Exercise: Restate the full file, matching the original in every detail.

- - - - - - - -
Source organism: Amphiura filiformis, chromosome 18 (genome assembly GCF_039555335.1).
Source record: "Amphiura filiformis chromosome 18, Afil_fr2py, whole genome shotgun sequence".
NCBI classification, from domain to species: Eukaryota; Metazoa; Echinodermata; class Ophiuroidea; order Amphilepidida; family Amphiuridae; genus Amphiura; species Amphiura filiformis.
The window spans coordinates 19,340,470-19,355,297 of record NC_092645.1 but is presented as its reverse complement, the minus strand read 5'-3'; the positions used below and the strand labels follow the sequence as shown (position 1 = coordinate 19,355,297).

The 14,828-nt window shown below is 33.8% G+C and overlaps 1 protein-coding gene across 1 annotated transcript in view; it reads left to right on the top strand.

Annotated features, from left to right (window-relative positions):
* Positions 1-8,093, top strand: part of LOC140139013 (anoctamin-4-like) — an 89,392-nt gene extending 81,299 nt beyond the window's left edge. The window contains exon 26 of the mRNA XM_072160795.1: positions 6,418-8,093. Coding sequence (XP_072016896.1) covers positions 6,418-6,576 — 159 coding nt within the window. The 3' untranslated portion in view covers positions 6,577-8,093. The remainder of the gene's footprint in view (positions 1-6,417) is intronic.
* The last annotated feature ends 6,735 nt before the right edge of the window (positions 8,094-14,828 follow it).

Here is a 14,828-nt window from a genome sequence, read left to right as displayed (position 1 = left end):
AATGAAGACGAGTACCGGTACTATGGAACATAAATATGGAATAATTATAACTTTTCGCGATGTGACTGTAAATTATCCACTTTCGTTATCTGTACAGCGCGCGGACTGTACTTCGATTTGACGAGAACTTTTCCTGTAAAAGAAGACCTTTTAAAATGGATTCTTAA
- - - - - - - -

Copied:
Source organism: Amphiura filiformis, chromosome 18 (genome assembly GCF_039555335.1).
Source record: "Amphiura filiformis chromosome 18, Afil_fr2py, whole genome shotgun sequence".
NCBI classification, from domain to species: Eukaryota; Metazoa; Echinodermata; class Ophiuroidea; order Amphilepidida; family Amphiuridae; genus Amphiura; species Amphiura filiformis.
The window spans coordinates 19,340,470-19,355,297 of record NC_092645.1 but is presented as its reverse complement, the minus strand read 5'-3'; the positions used below and the strand labels follow the sequence as shown (position 1 = coordinate 19,355,297).

The 14,828-nt window shown below is 33.8% G+C and overlaps 1 protein-coding gene across 1 annotated transcript in view; it reads left to right on the top strand.

Annotated features, from left to right (window-relative positions):
* Positions 1-8,093, top strand: part of LOC140139013 (anoctamin-4-like) — an 89,392-nt gene extending 81,299 nt beyond the window's left edge. The window contains exon 26 of the mRNA XM_072160795.1: positions 6,418-8,093. Coding sequence (XP_072016896.1) covers positions 6,418-6,576 — 159 coding nt within the window. The 3' untranslated portion in view covers positions 6,577-8,093. The remainder of the gene's footprint in view (positions 1-6,417) is intronic.
* The last annotated feature ends 6,735 nt before the right edge of the window (positions 8,094-14,828 follow it).

Here is a 14,828-nt window from a genome sequence, read left to right as displayed (position 1 = left end):
AATGAAGACGAGTACCGGTACTATGGAACATAAATATGGAATAATTATAACTTTTCGCGATGTGACTGTAAATTATCCACTTTCGTTATCTGTACAGCGCGCGGACTGTACTTCGATTTGACGAGAACTTTTCCTGTAAAAGAAGACCTTTTAAAATGGATTCTTAA